What would we do if there exists no time, just eternal now?

We hear about dif­fer­ent aspects of time like ‘now time’, ‘time clock’, time frame’, ‘time line’ etc. but the ques­tion about our actions “if there exists no time, but just eter­nal now” comes up in a time when time is so abun­dant and important. 

It’s hard to imag­ine what our exis­tence would be like with­out time. But, I’m sure it would be just inter­est­ing to find out what we would do in a sit­u­a­tion where there’s only eter­nal now and no exis­tence of time at all.

The ques­tion of the time­less exis­tence of phys­i­cal real­i­ty has entered into debate for cen­turies, with many claim­ing that there are no lim­its or bound­aries on human thought. If we could tear away the veil from our day-to-day life and see through our imag­i­na­tion to anoth­er dimen­sion, which may have unlim­it­ed oppor­tu­ni­ties for us, this becomes an intrigu­ing idea.

Let’s dive deep into it…

What if there exists no time, just eternal now?

The goal of this arti­cle is first­ly to ana­lyze what time actu­al­ly is and then to dis­cuss its philo­soph­i­cal impli­ca­tions. It’s the notion that there is a “now time”. And also the ques­tion of whether this “now time” is real or just a per­cep­tion of our mind. 

In addi­tion, we’ll briefly shed light on some sub­or­di­nates of time like ‘time clock’, ‘time frame’ and ‘time line’.

Final­ly, we will try to imag­ine how dif­fer­ent would our lives be if there exists no time — just eter­nal now. What would be the impli­ca­tions on our lives in the time­less sit­u­a­tion? Would every­thing have same mean­ing as it does right now? Would the idea of life and death still exist as it is? 

Lets try to find out…

Does time really exist? (5 different definitions of time)

no time exists only eternal now

1) Time exists as a time clock

In one sense, time is based upon the idea that there are phys­i­cal instants and that these instants are “count­able”. In oth­er words, time exists only if it is pos­si­ble to mea­sure any amount of time — or in a time clock. Physi­cists often use a cer­tain type of clock called an atom­ic time clock to mea­sure the dura­tion between two instants. 

An atom­ic time clock is real­ly just an oscil­la­tor that sends out elec­tro­mag­net­ic waves through a microwave cav­i­ty at a fre­quen­cy that is pro­por­tion­al to its oscil­la­tion fre­quen­cy. Atoms con­trol these oscillations.

It’s also wor­thy to remem­ber Bud­dha’s expe­ri­ence about time. When expe­ri­enced enlight­en­ment under the Bod­hi tree, he became aware of this “eter­nal now” per­spec­tive and gained infi­nite knowl­edge about every­thing includ­ing reality.

2) Existence of time as a measure of change

Human life is often mea­sured in terms of the changes we under­go and our progress towards a desired state. We may say that we’re grow­ing old­er, or that our busi­ness is fail­ing. Time here also becomes a mea­sure of how much change has tak­en place. There are also dif­fer­ent con­cepts of time being expressed as “now time”, “past time” and “future time”.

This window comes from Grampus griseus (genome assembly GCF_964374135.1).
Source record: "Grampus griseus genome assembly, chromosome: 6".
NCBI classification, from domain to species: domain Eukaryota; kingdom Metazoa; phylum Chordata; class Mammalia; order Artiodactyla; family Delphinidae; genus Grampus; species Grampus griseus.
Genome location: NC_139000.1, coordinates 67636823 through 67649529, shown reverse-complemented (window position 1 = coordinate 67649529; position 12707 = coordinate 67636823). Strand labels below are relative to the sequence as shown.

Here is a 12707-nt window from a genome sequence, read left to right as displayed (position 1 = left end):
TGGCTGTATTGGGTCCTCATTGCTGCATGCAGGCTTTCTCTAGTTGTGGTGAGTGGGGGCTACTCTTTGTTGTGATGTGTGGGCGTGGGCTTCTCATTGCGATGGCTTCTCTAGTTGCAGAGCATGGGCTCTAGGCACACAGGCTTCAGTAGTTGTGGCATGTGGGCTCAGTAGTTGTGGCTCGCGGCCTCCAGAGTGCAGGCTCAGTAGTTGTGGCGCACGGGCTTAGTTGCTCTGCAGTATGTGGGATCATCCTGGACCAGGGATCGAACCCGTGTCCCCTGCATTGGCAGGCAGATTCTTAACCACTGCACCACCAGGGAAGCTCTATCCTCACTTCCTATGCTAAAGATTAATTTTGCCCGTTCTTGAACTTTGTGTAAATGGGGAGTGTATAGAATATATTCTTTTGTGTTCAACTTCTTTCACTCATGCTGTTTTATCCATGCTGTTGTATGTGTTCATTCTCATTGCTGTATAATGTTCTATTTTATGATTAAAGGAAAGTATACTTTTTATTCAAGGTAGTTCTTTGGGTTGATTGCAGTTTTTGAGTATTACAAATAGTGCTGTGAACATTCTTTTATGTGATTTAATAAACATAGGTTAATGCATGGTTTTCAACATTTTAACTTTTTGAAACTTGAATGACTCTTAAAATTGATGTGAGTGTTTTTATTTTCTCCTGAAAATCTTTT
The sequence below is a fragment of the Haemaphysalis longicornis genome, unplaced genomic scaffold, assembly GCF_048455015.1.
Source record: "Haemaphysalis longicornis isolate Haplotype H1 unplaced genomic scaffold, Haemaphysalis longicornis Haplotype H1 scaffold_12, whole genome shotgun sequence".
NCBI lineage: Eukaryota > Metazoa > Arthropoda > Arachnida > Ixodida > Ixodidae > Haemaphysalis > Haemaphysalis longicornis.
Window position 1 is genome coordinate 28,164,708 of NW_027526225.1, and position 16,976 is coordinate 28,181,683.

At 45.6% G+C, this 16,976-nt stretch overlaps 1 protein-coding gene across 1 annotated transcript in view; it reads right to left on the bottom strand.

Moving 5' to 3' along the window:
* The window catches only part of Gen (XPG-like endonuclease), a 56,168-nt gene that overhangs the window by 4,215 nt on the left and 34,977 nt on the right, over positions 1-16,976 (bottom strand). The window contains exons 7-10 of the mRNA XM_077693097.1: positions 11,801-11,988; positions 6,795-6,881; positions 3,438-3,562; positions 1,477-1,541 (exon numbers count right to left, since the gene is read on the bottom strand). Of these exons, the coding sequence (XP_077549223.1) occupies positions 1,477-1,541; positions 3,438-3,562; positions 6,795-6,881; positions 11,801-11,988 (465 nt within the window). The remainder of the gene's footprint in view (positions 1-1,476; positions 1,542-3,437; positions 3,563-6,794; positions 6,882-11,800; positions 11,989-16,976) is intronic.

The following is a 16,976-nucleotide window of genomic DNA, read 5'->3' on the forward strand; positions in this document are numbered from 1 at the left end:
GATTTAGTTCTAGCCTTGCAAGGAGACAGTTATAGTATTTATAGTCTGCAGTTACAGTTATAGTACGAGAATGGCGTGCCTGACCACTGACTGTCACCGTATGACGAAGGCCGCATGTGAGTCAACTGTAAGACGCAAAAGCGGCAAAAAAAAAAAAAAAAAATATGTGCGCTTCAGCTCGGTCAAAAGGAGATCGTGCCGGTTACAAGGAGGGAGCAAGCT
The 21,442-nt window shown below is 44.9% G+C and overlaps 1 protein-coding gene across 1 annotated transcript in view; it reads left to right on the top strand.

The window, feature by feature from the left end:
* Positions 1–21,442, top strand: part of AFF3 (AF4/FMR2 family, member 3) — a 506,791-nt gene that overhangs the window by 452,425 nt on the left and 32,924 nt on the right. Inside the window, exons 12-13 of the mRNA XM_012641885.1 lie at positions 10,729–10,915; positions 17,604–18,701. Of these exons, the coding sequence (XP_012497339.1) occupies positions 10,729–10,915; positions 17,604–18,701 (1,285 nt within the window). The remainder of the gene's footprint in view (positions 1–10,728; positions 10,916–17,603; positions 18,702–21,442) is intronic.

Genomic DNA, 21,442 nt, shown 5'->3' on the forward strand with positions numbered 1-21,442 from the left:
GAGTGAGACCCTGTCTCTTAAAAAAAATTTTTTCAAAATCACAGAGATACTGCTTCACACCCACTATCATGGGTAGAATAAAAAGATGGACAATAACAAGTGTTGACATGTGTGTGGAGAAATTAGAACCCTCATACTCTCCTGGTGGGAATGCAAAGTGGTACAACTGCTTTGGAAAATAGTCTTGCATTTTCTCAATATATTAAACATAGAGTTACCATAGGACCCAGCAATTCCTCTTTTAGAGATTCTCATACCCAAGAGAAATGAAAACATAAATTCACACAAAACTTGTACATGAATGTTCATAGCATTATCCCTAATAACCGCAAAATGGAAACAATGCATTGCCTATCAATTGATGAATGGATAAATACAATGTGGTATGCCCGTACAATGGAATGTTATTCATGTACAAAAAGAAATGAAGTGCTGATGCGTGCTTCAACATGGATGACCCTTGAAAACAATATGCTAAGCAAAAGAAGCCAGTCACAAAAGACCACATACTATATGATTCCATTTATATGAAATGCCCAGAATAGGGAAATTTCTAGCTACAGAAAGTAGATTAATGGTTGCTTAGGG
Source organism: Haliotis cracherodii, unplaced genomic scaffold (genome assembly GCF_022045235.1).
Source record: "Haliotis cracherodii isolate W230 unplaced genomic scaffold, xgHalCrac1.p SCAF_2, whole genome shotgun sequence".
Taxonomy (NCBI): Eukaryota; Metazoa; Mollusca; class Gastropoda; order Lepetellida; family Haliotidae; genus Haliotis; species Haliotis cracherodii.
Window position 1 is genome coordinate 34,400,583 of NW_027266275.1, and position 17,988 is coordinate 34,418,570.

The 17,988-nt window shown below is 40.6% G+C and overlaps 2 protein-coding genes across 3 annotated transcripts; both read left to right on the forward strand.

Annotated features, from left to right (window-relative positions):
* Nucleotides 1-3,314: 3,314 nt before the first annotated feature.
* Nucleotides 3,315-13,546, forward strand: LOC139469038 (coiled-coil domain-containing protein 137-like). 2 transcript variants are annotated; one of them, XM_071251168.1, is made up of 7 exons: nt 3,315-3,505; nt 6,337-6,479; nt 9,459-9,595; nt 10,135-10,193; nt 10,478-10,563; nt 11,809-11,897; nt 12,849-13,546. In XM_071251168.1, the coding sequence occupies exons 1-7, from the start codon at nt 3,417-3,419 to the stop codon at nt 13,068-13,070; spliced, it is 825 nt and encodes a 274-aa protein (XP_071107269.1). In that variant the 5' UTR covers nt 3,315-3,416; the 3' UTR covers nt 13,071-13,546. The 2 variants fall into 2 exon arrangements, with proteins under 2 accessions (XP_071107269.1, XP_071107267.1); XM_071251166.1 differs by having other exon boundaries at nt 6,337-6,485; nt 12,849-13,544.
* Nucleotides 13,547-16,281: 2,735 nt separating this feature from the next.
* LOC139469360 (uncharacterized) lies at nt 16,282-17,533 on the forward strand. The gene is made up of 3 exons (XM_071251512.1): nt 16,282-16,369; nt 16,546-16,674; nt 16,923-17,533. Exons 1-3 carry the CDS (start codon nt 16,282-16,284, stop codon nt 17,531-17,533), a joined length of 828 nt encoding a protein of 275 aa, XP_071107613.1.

Every moment of time is tran­si­to­ry. The exact ‘now time’ does not remain sta­t­ic even for a bil­lionth of a tril­lionth of a sec­ond. The ‘now time’ so quick­ly changes into the ‘past time’ that it’s no way observ­able for us. And so does the ‘future time’ to change into ‘now time’. This’s why we see the exis­tence of time a mea­sure of every change in the universe.

3) Time exists as an imaginary construct

From a philo­soph­i­cal view­point, time and time clock are dif­fer­ent in the sense that the for­mer is an abstract con­cept. Many sci­en­tists and thinkers have come to the con­clu­sion that time is sub­jec­tive. It means that, unlike a time clock, time does not exist inde­pen­dent­ly out­side the human mind. In oth­er words, our minds cre­ate the idea of time. Our per­cep­tion of time’s pass­ing depends on our mem­o­ry and expectations. 

The present moment — or ‘time now’ — does­n’t real­ly exist, which is in a con­stant process of change. We can only recall a past time line in mem­o­ry and no future time line we can expe­ri­ence or prove that it even exist (yet). That’s why we hear peo­ple say that “time clock” may go by fast or slow for dif­fer­ent peo­ple depend­ing on their atti­tude towards life.

It means that peo­ple’s atti­tude towards life is com­plete­ly a sub­jec­tive fac­tor. And, as we need to sub­jec­tive­ly view a par­tic­u­lar time line to under­stand it, we call time an imag­i­nary construct.

4) Time as a dimension in which all physical things exist

In clas­si­cal physics, schol­ars view time as a dimen­sion, means a time frame, in its own right. They con­sid­er time to exist inde­pen­dent­ly of events, in the same way that space exists inde­pen­dent­ly of events. If you assume that every­thing is made up of ener­gy, you could view time as the fourth dimension.

Accord­ing to Ein­stein, you need to describe where you are not only in three-dimen­sion­al space — length, width and height — but also in time. It means time is the fourth dimen­sion. So, to know where you are, you have to know what time it is.

It would make sense for the uni­verse to be made up of four dimen­sions. In them include three spa­tial dimen­sions plus one time dimen­sion. In the same “time frame” of the fourth dimen­sion, each phys­i­cal and abstract thing, includ­ing all the mat­ter, ener­gy and space — and the con­cept of the ‘eter­nal now’ as well — exists.